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San Mateo County supervisors extend eviction moratoriums to July 28

Renter advocates push for additional protections for households struggling with rent during pandemic

by / Almanac

Uploaded: Fri, Jun 26, 2020, 11:43 am

With unemployment looming at more than five times its usual rate, and many residents feeling anxiety about paying rent, the San Mateo County Board of Supervisors voted Tuesday to further extend moratoriums on residential evictions throughout the county and on commercial evictions in unincorporated county areas until July 28.

Governor Newsom signed an executive order at the end of May authorizing local jurisdictions to extend eviction moratoriums through that date.

Under the ordinance, renters whose ability to pay rent has been impacted by the COVID-19 pandemic are required to notify their landlord within 14 days of receiving an emergency regulation notice – which landlords are required to provide to their tenants. Renters are liable for unpaid rent within 180 days after the emergency ordinance ends.

Courts have suspended eviction proceedings for the time being as well.

In public comments, a number of local residents and leaders expressed concerns that the extension did not go far enough.

They asked the county supervisors to consider extending the repayment period for tenants beyond 180 days, or converting their debt to civil debt.

Renters, said Nazanin Salehi, an attorney with Community Legal Services in East Palo Alto, are "not just willy-nilly choosing not to pay their rent," she said. They must demonstrate they cannot pay rent to be eligible for the protections offered in the ordinance.

They are unable to pay rent through no fault of their own, and will be vulnerable to evictions once they are allowed to proceed again without sufficient time to make up for back rent in a troubled economy.

"You cannot draw blood from a stone," she said.

In a May letter from the nonprofit legal services provider again urging the Supervisors to not just extend the eviction moratorium but provide renters additional protections during the pandemic, the nonprofit stated, "Tenants will be forced to pay their future rents on time or face eviction, to simultaneously make payments toward the balloon payments of rent debt that have been accruing, and to pay for other necessities like food, healthcare, and utilities. Such obligations will place extreme financial hardships on vulnerable families during a time where future job and income stability is all but certain."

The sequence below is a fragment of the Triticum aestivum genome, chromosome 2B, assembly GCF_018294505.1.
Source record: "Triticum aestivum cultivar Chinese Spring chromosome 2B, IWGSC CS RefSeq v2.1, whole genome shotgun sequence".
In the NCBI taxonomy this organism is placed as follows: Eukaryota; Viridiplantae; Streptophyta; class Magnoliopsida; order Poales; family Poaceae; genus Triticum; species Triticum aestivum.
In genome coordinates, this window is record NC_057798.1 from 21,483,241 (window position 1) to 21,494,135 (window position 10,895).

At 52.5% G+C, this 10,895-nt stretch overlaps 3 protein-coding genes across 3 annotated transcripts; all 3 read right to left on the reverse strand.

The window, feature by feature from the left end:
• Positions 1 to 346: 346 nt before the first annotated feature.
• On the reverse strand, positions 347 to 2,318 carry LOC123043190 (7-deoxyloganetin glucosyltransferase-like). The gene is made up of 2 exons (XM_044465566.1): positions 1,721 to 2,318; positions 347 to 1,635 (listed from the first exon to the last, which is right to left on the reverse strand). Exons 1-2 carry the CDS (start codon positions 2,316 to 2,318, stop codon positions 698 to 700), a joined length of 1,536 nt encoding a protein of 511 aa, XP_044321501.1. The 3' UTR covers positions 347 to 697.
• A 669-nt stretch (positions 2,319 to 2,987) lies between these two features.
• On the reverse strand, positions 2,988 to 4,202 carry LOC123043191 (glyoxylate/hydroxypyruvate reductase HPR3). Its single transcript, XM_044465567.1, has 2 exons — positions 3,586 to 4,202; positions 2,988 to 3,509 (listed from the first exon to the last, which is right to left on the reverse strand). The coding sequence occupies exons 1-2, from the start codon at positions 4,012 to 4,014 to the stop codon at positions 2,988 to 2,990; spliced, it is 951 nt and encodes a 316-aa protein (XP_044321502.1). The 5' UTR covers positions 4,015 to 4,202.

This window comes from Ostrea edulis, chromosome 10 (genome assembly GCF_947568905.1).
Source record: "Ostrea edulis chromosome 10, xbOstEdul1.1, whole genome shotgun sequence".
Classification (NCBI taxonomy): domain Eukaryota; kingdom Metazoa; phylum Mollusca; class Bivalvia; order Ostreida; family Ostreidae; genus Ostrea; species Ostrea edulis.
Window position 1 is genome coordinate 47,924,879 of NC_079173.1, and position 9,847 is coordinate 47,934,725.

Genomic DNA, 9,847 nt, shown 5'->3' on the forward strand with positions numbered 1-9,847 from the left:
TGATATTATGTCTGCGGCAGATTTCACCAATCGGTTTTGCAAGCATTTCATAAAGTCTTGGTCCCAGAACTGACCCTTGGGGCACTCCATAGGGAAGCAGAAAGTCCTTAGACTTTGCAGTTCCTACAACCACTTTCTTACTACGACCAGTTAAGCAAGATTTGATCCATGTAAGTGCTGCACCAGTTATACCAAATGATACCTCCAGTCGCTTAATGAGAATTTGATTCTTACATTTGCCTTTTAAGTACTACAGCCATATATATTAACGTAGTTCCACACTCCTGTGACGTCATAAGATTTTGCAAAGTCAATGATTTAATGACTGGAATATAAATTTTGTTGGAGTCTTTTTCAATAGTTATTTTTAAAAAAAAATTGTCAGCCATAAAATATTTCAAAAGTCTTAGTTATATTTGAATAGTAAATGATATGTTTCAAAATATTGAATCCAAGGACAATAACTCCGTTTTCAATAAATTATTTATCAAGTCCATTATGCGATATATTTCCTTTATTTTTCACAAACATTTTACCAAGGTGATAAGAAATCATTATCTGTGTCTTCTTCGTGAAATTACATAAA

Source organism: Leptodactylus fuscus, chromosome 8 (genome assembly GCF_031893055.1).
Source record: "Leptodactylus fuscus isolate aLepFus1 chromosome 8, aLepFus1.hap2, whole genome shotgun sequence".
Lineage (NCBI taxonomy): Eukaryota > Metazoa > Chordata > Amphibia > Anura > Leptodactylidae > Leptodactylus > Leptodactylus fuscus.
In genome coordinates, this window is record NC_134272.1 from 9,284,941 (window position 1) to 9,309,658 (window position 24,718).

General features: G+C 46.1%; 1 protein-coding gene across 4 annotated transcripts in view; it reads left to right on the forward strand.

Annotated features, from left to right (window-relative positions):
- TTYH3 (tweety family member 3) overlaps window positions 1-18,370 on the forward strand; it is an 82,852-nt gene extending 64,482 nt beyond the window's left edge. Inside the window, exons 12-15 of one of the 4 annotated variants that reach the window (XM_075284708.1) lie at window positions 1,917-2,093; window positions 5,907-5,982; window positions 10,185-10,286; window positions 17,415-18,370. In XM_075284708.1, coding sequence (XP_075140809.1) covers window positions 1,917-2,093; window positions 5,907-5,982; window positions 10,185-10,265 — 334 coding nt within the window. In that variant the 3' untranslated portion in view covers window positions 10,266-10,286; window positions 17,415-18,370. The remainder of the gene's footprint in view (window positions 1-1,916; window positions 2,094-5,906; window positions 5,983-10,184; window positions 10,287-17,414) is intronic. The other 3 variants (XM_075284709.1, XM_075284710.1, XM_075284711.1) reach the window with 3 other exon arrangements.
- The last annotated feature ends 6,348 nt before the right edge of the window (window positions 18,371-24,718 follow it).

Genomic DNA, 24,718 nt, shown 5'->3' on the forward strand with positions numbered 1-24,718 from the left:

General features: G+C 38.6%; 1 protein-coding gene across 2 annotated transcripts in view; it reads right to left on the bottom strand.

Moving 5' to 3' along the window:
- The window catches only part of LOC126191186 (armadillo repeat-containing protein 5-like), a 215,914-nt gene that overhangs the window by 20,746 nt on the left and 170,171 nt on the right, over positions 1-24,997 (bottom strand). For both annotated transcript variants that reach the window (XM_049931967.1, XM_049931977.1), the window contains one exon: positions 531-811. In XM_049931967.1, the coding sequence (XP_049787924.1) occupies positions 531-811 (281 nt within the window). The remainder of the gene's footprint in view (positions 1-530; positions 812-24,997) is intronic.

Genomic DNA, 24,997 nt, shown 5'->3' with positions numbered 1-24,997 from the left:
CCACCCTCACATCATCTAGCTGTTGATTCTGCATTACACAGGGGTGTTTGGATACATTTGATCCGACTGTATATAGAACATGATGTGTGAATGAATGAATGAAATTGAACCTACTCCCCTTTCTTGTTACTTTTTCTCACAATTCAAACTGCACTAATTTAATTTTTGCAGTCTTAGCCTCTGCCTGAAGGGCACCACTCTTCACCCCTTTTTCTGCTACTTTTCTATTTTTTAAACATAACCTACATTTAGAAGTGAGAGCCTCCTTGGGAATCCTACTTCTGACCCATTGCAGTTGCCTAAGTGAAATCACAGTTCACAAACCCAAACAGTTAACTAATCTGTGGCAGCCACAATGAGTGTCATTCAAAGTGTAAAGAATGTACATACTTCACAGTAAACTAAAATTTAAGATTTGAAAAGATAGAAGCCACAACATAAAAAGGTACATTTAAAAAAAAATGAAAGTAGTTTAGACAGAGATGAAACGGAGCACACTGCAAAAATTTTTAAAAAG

The nonprofit added that measures to convert rent debts to civil debts have been adopted by other Bay Area jurisdictions, like Alameda and Solano counties and the cities of Berkeley and Oakland.

Doing so requires tenants to pay the rents they have agreed to, but eliminates the danger of losing their homes if they are unable to pay the rent back within 90 to 180 days after the eviction moratorium expires.

Landlords, rather than follow the traditional eviction process by filing action for an unlawful detainer, would pursue unpaid rent debts through small claims actions, civil actions, collections actions, or negotiated payment plans, according to the nonprofit.

A health care provider at the Fair Oaks Health Center in North Fair Oaks said she has seen people experiencing high levels of anxiety related to the fear of becoming homeless and urged the supervisors to do what they can to reduce those anxieties and extend the rent moratorium for vulnerable residents.

In the years before the COVID-19 pandemic, San Mateo County's unemployment rate hovered around 2%, routinely one of the lowest unemployment rates in the state.

That number has more than quintupled from 2.1% in January to 11.1% of the labor force in May, according to statistics from the state Employment Development Department.

And even before the pandemic, more than 20% of Black renter households and about 25% of Hispanic and Latino renter households within the county spent 50% or more of their income on rent, according to a 2018 study by the Housing Leadership Council of San Mateo.

Others, such as representatives from landlord groups, opposed extending the ordinance beyond the time frame the Governor has authorized, arguing that some small-business property owners are concerned about paying property taxes or mortgages without rent revenues coming in.

Rhovy Lyn Antonio of the California Apartment Association said she sought to ensure that homeowners and property owners receive payment for back rent in a "manner equal to both sides."

Access the county's web page on help for commercial and residential renters during the COVID-19 pandemic for more information.